Do you remember last Saturday? It was boiling hot and the world was sunny – not least because Nicky Morgan had announced on Friday afternoon she wouldn’t be making all schools into academies after all.

Except, it wasn’t that straightforward. (It never is).

At 6.30am on Saturday I therefore found myself explaining to listeners of BBC Radio 5 Live that this was less a u-turn, and more a “z-turn” in which Morgan had taken a step forward towards a whole-academy system, then a step back, but there was a crucial third step to which we now had to pay attention.

As our analysis lays bare, under the new plans two types of areas will have all their schools made into academies: those deemed under-performing, and those whose finances are so low they can’t sustain a school improvement service.

The councils deemed under-performing will be blamed for their poor schools and told that academisation is all their own fault. The ones with low finances similarly so, even though squeezed budgets are not their fault.

The z-turn plan is a clever one because it means Morgan gets to have her own way – an all-academy system – but instead of everyone pointing their pitchforks at her, she can point them at everyone else. “Not my fault your schools are hopeless,” she will say. “Not my fault you can’t manage your money responsibly.”

One positive consequence is that the academy land grab might now quieten a touch. Last month, after Morgan announced her original plan, over 200 schools applied to “voluntarily” convert status. That’s the highest number, by far, since 2011 – with the monthly average around 50.

Knowing the DfE’s internal processes are not always tip-top (that’s not conjecture, by the way, that’s based on independent audits and a plethora of performance statistics), I presume the influx of applicants was tough to deal with. Due diligence and careful accounting is vital to avoid the sorts of problems we saw last time many schools converted in 2011. Both take time and manpower, something lacking in the department and which wasn’t adequately increased to take account of the sudden all-academy plan. The z-turn should slow that pace to something more manageable.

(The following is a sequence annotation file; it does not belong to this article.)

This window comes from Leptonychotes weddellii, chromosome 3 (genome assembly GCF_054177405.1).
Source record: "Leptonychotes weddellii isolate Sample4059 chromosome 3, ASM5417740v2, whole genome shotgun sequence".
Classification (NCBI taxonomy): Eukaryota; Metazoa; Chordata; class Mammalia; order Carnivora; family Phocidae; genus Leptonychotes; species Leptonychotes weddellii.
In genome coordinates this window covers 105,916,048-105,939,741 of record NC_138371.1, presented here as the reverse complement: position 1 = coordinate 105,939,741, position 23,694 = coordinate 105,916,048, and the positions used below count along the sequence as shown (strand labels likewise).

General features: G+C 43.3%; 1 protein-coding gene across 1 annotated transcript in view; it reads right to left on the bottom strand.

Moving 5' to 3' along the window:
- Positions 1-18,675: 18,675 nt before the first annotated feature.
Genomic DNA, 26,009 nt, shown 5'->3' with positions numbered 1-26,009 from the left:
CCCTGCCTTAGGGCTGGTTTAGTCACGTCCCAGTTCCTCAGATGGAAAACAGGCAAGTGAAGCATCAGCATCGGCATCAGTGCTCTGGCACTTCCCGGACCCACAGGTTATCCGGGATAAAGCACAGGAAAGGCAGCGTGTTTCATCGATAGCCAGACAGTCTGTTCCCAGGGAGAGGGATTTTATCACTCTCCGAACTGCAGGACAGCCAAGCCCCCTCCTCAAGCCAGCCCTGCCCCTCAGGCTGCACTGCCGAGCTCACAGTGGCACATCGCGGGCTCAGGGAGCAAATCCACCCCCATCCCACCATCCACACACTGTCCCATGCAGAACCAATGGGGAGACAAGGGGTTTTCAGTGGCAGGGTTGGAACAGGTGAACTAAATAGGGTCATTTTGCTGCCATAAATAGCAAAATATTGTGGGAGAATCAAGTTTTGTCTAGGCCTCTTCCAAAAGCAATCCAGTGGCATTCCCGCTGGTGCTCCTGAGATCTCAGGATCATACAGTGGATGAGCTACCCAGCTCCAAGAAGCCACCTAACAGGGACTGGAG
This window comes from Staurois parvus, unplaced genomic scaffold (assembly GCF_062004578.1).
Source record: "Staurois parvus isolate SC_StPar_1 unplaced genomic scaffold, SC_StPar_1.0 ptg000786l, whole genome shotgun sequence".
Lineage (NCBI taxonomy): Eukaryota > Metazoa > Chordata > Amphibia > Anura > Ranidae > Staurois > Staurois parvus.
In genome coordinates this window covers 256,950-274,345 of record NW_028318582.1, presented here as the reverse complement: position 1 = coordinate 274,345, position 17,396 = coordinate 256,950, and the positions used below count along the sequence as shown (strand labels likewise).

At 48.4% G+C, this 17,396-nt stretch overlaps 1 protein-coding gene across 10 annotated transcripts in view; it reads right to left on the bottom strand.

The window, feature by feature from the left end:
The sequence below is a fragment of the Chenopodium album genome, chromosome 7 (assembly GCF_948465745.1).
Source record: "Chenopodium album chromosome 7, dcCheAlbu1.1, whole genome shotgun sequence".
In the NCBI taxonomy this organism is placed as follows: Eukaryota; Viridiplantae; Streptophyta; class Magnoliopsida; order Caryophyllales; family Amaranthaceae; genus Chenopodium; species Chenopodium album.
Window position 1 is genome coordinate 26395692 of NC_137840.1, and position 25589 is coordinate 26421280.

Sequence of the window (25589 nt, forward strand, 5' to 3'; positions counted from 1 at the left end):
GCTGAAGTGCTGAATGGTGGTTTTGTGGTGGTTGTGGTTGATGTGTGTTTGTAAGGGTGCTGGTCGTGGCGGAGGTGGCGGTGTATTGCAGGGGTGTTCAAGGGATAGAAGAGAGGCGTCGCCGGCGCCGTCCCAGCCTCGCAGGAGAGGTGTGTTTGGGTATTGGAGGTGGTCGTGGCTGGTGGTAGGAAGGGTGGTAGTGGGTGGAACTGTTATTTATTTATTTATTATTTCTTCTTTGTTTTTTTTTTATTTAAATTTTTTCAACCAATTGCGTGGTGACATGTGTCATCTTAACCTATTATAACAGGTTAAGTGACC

What’s worse about the new situation, though, is that it raises the uncertainty level for the average classroom teacher. When everyone was expected to convert, heads could take their time, pick a sponsor, discuss with staff, develop things at their own pace.
Under the new regime it will feel to teachers as if Morgan has a sniper roving over England looking for the next council she can take out – and if you’re in that council, even if you’re in an outstanding school, that’s tough! You’ll be taken
out anyway.

This uncertainty is leading to the sorts of behaviours more akin to political backroom deals than schools: heads promising their schools will go in with each other as long as everyone agrees to keep out a competitor school, over-generous financial offers to primaries with
lovely intakes, a shunning of schools with buildings too expensive to maintain.

Among teachers it is also contributing to further concern about pay and conditions. As our story on page 8 shows, academy trusts are starting to look at their budgets and where they don’t stack up across schools, redundancies are being made. It’s not a folly to believe that if an academy trust takes over the place where you are working you could be caught in a similar situation. Even if you’re not, the pay and conditions flexibility of academies mean wages are less protected than they were.

Still, at least the sun was shining last weekend. Even Nicky Morgan couldn’t change that.

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3 Comments

  1. Paul Hopkins

    Laura, you are right that having failed to break down the front door Morgan and Gibb are trying to creep in around the back. However their agenda, effective privatisation, is now up and in public view and the job now is to keep it there.